Will Pfeifer: Peter Boyle shines in 'Joe,' a grim ’70 flick
Lately, I’ve been reading “Nixonland,” Rick Perlstein’s epic history of the Tricky Dick era that illustrates in amazing detail just how America became such a fractured country.
It’s a great book, but if you don’t want to plow through 900 pages of hippies versus hard hats, I have a simple solution: Rent “Joe” instead.
Released in 1970, midway through Nixon’s first term, “Joe” tells the story of Bill (Dennis Patrick), a rich businessman who confronts the drug-dealing boyfriend of his daughter (Susan Sarandon in her film debut) and accidentally kills him. When he stumbles into a bar to compose himself, he meets Joe (Peter Boyle), a straight-talking factory worker who congratulates Bill on the killing, then befriends him, hoping they can do more of the same together.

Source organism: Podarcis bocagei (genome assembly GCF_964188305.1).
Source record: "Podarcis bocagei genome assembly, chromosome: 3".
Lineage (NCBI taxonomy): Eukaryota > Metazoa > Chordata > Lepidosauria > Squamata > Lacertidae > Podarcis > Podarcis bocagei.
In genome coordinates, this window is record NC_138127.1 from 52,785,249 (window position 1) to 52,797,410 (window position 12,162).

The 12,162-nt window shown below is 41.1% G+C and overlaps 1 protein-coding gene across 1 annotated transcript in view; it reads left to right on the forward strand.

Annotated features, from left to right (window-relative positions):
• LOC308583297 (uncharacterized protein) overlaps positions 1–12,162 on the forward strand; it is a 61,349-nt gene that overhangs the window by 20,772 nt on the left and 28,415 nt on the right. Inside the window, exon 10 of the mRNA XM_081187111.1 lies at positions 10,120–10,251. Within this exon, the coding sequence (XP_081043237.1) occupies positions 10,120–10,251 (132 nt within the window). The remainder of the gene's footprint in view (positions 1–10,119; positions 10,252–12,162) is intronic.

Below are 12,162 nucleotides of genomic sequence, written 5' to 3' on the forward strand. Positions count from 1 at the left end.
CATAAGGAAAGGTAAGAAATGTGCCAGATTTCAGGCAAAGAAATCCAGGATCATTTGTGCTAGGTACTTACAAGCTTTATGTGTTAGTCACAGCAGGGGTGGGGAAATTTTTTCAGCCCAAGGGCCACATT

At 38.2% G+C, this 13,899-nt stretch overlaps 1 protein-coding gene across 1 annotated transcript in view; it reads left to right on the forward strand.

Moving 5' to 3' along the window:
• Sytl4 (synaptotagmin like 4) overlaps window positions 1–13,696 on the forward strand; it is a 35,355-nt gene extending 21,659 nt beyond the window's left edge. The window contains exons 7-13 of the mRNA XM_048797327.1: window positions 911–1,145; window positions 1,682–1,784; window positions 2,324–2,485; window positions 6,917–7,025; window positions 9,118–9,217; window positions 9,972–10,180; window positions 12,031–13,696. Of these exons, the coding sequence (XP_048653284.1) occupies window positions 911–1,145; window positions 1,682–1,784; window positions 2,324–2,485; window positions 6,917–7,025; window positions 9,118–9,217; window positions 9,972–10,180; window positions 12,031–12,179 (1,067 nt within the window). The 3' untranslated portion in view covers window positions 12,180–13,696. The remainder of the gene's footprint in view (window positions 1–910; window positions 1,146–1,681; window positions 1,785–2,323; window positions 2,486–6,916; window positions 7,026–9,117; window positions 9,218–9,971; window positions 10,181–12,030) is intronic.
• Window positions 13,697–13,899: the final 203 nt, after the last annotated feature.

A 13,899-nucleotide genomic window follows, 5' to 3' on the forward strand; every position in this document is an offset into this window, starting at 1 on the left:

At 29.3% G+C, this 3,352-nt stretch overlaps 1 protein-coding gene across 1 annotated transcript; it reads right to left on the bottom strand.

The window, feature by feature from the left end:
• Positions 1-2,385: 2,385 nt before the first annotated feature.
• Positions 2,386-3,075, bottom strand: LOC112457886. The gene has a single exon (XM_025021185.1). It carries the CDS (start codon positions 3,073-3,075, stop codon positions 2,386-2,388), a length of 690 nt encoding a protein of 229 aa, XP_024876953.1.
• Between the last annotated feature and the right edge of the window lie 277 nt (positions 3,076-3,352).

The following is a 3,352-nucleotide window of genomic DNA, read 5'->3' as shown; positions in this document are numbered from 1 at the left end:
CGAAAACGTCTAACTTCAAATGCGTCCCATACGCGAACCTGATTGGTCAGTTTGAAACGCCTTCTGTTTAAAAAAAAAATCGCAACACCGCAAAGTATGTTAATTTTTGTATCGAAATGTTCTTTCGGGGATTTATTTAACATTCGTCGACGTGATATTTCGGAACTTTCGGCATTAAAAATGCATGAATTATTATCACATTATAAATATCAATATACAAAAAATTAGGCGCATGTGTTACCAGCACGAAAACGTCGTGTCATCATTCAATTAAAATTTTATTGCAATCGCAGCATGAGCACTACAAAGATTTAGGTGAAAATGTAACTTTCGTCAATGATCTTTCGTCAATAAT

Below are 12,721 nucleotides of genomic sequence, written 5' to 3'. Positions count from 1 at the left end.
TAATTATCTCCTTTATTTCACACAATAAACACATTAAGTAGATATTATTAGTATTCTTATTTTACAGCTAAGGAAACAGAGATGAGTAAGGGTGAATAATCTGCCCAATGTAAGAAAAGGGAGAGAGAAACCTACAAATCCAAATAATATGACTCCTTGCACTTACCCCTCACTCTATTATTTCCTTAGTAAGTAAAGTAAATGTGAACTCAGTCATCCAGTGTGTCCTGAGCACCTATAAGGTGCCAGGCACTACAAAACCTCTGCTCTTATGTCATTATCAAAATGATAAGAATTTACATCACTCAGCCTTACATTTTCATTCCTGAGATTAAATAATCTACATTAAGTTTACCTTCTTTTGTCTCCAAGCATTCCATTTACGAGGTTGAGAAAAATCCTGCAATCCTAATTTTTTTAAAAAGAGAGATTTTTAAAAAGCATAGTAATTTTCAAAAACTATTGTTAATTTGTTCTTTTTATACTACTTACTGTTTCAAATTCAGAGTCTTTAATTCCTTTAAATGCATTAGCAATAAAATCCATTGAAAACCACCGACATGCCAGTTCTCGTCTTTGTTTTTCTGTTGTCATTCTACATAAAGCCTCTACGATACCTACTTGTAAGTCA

Aside from a silly, dated scene where Joe and Bill encounter a couple of free-loving hippie chicks, “Joe” is a grim portrait of Vietnam-era America. From the moment Joe and Bill meet, the movie heads toward a decidedly dark finale, and the nasty twist at the end does not disappoint.
But the best thing about the movie is Boyle. A staunch liberal in real life (John Lennon was his best man), he’s utterly convincing as a blue-collar guy frightened and angered by what the world is becoming. After this role, in fact, he swore off violent roles for years, even turning down the lead in “The French Connection.”
Will Pfeifer writes about new DVDs on Tuesdays and older ones on Fridays. Contact him email@example.com or 815-987-1244. Read his blog atblogs.e-rockford.com/movieman/. See video reviews atgo.rrstar.com.